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Massage therapists who specialize in pregnancy massage tend to form relationships with midwives, doulas, obstetricians, yoga specialists and other health care practitioners.

Doing this effectively expands their networks, helps develop important community relationships and boosts clientele. Some therapists have discovered that taking partnerships a step further yields even more benefits—by joining complementary businesses under one roof, your practice can realize a steady flow of massage clients, reduced operating costs and increased exposure for your services. 

The Opportunity

One year after practicing independently, Kimberly Glover, who offers therapeutic treatments and a variety of massage options including pregnancy massage, was asked to join forces with two other businesses, a fitness center and a physical therapy practice. At the time, her referrals were slow in coming and expenses were taking a bite out of her income. The timing was perfect, so she jumped at the opportunity.

“I was a natural third fit in the shared service plan, and it was a great opportunity for me to grow through referrals, client base, name recognition and more,” she said.

The Logistics

As an independent contractor, Glover pays a monthly rental fee per written agreement.

“All parties agreed on details of rent, utilities, use of space, etcetera and simply formalized through an attorney,” she said.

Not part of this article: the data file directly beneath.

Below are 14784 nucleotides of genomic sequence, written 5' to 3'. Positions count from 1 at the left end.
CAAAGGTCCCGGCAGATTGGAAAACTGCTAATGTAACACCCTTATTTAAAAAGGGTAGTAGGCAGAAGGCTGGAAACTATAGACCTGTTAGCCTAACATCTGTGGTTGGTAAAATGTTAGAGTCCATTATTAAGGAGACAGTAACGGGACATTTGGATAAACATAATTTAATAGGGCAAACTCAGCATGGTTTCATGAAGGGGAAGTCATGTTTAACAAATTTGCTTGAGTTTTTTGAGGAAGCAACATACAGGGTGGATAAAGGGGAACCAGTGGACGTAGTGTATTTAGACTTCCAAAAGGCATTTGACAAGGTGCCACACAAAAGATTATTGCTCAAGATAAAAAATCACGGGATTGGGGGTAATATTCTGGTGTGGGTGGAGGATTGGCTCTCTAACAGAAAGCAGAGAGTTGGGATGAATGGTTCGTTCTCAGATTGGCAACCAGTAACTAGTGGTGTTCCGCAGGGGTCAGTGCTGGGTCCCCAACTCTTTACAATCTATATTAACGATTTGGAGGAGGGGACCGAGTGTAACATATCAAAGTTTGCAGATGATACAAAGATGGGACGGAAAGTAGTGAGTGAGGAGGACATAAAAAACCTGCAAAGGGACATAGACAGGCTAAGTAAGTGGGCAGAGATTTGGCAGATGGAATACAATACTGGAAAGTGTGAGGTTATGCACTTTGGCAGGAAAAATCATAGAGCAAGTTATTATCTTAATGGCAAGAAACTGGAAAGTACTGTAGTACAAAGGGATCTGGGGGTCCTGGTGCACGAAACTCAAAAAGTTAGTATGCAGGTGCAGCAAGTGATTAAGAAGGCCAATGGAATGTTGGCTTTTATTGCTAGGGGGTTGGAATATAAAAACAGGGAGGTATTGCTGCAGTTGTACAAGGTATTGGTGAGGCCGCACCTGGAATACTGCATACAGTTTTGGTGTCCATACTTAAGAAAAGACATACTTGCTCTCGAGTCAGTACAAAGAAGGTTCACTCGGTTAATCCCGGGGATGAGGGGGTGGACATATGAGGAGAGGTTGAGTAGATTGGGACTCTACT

In this instance, each business occupies its own storefront and has separate entrances.

“We knocked down part of a wall and built an archway to join the spaces. I have a separate room in the back of the fitness center side. So, we have shared spaces, but are able to maintain separate functional areas and individual business identities,” Glover said. “Because we are individual, each business is responsible for their own staffing, hours of operation and any other detail related to the individual business.”

The Clients

Glover said she believes having a year of experience under her belt was an advantage before joining with other businesses. She gained confidence in her treatment ability and professionalism and was able to bring her existing clientele with her.

“I had time to find my own business sense, so I could more easily be a third partner, rather than going to work for the other two businesses,” she said.

Running a business with like-minded companies can help deliver streamlined customer service, according to Glover. Customers can access several related services in a convenient one-stop shopping experience.

“The business benefits from exposure to a pool of customers who will likely access their services at some point. This increases referrals and ultimately sales,” she said. “The businesses also benefit from shared advertising. Every time one business talks about or advertises their business, they mention the other two.”

“In addition, I believe being associated with other partners boosts your credibility and reputation within the community,” she added. “Another benefit to the business is shared costs. With everyone sharing rent, utilities and other expenses, operation costs stay low.”

Glover also pointed out that while aligning with like-minded companies is key, so is aligning with like-minded individuals within the company.

“In other words, you will need to be able to get along under one roof. So assessing personal compatibility is important.”

Massage therapists who specialize in pregnancy massage might want to consider sharing space in a hospital, doctor’s office, birthing center, Lamaze class or child care facility, which would offer exposure to the perfect client.

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